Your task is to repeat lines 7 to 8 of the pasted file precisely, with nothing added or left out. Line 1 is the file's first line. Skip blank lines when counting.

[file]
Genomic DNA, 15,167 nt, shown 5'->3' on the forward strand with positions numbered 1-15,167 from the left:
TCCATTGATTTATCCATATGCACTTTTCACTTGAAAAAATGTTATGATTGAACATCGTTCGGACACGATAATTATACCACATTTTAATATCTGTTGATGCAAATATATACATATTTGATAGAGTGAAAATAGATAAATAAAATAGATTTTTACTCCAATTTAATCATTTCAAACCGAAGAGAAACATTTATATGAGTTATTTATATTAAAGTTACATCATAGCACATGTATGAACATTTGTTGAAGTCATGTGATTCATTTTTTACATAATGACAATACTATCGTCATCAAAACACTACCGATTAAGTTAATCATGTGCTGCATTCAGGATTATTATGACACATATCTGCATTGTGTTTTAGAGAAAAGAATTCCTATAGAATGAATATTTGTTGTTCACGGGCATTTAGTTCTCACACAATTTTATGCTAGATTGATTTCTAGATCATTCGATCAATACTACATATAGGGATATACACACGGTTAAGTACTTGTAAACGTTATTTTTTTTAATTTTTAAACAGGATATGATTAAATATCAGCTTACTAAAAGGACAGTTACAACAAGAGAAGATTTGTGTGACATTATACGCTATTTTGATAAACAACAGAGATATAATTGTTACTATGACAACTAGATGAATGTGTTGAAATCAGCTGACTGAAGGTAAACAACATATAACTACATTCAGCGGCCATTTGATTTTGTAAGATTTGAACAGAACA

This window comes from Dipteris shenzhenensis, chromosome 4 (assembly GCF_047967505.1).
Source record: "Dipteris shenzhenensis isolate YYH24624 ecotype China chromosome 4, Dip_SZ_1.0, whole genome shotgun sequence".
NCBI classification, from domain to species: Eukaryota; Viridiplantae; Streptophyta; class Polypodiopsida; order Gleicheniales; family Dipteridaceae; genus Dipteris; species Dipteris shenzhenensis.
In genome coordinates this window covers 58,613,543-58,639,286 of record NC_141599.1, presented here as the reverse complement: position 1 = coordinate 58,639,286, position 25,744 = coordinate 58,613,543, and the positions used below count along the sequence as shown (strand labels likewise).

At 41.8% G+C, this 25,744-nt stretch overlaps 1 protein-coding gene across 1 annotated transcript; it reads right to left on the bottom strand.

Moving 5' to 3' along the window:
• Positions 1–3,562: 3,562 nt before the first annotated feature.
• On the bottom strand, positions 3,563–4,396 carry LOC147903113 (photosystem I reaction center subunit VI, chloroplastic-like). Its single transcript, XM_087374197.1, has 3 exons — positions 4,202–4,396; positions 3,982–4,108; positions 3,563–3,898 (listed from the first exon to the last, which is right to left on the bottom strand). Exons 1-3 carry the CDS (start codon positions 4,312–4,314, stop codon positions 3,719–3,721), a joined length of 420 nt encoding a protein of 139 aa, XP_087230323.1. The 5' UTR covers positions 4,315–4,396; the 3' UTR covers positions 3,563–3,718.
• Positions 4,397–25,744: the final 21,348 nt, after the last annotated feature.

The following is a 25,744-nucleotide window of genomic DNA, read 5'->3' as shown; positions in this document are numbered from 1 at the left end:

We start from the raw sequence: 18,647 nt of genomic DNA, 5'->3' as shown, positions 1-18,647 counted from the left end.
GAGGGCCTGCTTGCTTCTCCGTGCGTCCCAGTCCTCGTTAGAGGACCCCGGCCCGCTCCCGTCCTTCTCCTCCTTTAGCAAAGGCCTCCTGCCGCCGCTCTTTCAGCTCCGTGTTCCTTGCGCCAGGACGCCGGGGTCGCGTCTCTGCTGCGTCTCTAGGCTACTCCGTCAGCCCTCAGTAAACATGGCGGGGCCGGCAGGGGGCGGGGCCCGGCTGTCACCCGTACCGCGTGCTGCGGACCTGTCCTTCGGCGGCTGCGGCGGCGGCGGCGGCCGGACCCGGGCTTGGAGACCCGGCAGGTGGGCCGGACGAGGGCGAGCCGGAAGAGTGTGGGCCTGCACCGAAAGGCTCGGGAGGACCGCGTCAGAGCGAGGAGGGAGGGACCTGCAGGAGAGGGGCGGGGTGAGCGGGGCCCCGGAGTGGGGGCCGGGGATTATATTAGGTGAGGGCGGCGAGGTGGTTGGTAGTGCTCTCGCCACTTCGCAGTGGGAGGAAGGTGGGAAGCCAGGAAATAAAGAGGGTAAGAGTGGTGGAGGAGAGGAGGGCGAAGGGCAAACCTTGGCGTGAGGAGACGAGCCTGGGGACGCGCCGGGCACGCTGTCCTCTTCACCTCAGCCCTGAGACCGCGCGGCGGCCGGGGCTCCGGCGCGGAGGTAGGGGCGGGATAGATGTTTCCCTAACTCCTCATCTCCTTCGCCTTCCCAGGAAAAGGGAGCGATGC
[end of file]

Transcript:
At 41.8% G+C, this 25,744-nt stretch overlaps 1 protein-coding gene across 1 annotated transcript; it reads right to left on the bottom strand.

Moving 5' to 3' along the window: